Security of the states international border and ports
of entry.

Coordination

Part II of the Texas Homeland Security Strategic Plan


was developed during regional sessions with the regional
Councils of Governments and local jurisdictions. The
results from the regional sessions were reviewed in a
statewide session that included the regional Councils of
Governments and representatives of the other groups
previously listed.
A multi-disciplined approach is critical in providing an
effective response to a potential terrorist Weapons of
Mass Destruction (WMD) incident. The assessment
process includes the following disciplines:
Law Enforcement (LE)
Emergency Medical Services (EMS)
Emergency Management Agencies (EMA)
Fire Services (FS)
Hazardous Materials (HazMat)
Governmental Administrative (GA)
Public Safety Communications (PSC)
Public Works (PW)
Health Care (HC)
Public Health (PH)
At the state level, multi-discipline representation was
provided by members of the Critical Infrastructure
Protection Committee and the DEM. Representatives of
multiple disciplines also participated in the regional
strategy development sessions.

Description of Jurisdictions
The jurisdictions of Texas are the legally recognized
counties and incorporated municipalities of the state.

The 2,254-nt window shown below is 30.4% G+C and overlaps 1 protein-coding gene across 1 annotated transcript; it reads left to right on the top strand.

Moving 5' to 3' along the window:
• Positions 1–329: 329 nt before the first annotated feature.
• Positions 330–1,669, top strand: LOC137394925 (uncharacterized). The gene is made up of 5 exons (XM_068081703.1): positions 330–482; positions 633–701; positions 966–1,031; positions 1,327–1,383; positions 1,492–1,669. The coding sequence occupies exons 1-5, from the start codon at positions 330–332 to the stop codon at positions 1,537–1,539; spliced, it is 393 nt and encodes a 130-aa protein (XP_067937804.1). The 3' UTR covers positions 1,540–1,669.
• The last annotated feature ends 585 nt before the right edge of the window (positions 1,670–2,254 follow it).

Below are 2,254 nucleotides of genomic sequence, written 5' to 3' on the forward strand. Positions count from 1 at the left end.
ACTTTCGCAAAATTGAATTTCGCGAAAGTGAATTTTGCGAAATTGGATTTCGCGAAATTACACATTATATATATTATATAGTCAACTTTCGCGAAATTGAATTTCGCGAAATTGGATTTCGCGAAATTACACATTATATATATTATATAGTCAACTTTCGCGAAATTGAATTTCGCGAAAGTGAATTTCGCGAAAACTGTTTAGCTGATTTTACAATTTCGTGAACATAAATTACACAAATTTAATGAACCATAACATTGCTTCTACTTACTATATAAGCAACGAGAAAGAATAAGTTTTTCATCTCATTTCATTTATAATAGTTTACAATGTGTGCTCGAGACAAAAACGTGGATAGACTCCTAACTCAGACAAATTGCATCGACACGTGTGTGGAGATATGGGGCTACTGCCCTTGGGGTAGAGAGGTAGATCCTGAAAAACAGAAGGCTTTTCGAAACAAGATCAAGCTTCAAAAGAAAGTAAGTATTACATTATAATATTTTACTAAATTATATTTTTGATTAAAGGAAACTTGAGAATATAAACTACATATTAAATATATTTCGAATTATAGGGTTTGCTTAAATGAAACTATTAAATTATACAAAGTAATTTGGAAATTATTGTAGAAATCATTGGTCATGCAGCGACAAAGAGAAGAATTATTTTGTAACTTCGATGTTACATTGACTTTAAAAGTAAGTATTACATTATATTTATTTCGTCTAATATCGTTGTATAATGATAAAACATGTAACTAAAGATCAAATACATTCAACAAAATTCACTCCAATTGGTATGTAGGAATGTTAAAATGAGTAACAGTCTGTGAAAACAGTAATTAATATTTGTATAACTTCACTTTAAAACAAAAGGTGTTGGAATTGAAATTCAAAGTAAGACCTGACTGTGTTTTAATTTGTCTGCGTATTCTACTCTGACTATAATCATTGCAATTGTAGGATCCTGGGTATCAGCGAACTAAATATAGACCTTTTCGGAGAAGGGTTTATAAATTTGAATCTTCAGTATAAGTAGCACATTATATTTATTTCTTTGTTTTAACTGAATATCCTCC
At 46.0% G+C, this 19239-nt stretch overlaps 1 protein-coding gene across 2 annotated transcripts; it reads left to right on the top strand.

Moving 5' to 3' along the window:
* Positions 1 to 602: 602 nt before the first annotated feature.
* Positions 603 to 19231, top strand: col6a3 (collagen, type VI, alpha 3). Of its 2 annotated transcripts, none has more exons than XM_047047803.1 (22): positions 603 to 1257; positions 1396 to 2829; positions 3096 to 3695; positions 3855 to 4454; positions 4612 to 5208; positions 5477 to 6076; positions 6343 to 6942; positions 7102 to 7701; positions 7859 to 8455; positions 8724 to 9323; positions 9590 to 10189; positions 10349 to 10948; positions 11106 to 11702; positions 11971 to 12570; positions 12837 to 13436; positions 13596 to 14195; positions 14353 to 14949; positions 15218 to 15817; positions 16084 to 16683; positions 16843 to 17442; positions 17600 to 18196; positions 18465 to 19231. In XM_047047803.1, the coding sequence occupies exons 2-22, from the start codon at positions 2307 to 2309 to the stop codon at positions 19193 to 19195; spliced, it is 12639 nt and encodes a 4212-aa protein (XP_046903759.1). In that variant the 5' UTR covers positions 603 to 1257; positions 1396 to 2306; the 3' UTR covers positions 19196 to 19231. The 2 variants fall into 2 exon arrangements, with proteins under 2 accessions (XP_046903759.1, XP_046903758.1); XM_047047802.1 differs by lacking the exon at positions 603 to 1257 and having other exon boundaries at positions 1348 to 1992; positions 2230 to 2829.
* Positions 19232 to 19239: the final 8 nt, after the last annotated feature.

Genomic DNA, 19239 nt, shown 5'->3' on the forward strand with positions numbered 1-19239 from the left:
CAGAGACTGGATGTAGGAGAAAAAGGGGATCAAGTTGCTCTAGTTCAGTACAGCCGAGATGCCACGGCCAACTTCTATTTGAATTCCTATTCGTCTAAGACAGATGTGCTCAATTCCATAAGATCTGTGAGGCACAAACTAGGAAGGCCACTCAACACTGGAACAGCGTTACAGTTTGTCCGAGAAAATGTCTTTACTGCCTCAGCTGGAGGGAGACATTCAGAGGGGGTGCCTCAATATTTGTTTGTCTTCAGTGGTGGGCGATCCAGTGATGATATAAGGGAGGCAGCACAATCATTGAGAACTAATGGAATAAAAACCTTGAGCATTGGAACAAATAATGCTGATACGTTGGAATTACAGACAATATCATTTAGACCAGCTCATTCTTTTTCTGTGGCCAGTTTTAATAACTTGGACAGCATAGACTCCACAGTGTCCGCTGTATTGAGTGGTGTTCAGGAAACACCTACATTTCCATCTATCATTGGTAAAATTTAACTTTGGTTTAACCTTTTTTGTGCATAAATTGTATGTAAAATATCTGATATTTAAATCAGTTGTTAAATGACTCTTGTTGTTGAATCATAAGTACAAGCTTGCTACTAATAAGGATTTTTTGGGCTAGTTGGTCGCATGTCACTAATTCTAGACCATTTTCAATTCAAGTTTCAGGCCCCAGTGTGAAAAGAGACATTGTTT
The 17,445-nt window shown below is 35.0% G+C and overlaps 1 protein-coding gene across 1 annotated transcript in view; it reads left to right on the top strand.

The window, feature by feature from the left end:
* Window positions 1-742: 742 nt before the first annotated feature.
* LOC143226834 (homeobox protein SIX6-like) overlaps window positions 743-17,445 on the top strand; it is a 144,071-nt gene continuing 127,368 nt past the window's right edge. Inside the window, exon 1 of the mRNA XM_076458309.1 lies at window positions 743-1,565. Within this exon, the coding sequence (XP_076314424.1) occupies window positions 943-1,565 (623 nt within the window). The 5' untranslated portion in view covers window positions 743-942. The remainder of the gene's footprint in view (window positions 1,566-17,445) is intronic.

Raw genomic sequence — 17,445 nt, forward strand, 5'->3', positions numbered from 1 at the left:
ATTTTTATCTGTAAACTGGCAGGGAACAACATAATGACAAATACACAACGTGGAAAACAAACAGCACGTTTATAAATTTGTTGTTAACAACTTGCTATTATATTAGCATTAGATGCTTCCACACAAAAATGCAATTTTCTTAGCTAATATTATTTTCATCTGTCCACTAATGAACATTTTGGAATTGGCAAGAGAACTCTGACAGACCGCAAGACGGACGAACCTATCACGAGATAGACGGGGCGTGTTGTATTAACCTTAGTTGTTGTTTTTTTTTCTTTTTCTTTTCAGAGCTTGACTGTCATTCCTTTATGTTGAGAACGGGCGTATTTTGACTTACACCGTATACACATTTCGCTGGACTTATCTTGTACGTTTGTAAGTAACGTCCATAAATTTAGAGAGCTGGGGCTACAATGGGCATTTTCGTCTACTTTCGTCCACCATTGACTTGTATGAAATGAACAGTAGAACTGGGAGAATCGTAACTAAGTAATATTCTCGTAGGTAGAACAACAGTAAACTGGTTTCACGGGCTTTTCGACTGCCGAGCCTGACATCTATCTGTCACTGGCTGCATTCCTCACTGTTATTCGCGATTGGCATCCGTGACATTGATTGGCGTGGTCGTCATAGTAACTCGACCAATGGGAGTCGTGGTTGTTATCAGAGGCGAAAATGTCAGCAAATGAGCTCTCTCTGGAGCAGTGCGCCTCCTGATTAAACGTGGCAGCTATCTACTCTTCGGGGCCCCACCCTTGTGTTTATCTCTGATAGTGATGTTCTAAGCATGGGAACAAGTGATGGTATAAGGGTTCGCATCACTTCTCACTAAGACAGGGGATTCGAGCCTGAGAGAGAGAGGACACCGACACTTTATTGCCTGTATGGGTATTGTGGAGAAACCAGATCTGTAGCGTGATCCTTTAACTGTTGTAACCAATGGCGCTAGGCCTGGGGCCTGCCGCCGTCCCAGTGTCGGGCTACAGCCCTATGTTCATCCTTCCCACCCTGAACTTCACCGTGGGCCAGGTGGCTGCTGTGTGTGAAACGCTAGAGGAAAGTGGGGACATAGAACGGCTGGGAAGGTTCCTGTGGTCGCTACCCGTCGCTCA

The additions to the basic definition for the purpose of
this strategy include the three Indian tribes located in
Texas and the Dallas Fort Worth airport. Coverage of
the entire state is a natural outgrowth of the involvement
of all 24 Regional Councils of Government together
with the jurisdiction definition.

Strategy Approval was from the Governor of Texas


through the State Director of Homeland Security. The
TEEX the State Administrative Agency (SAA)
coordinated strategy development with:
24 regional Councils of Governments
Members of the Governors Critical Infrastructure
Protection Council
2

Texas Homeland Security Strategic Plan- Part II - Goals and Objectives

Assessment Process
The SAA sent letters to each county judge and each
mayor of an incorporated municipality inviting them to
participate in the assessment and to designate a point of
contact. Jurisdictions began entering data in January
2003 on a Texas website that mirrored the information
that would later be available on the ODP site. TEEX
used the assessment results for the 2002, 2003 and 2003
II State Homeland Security Grant programs. The site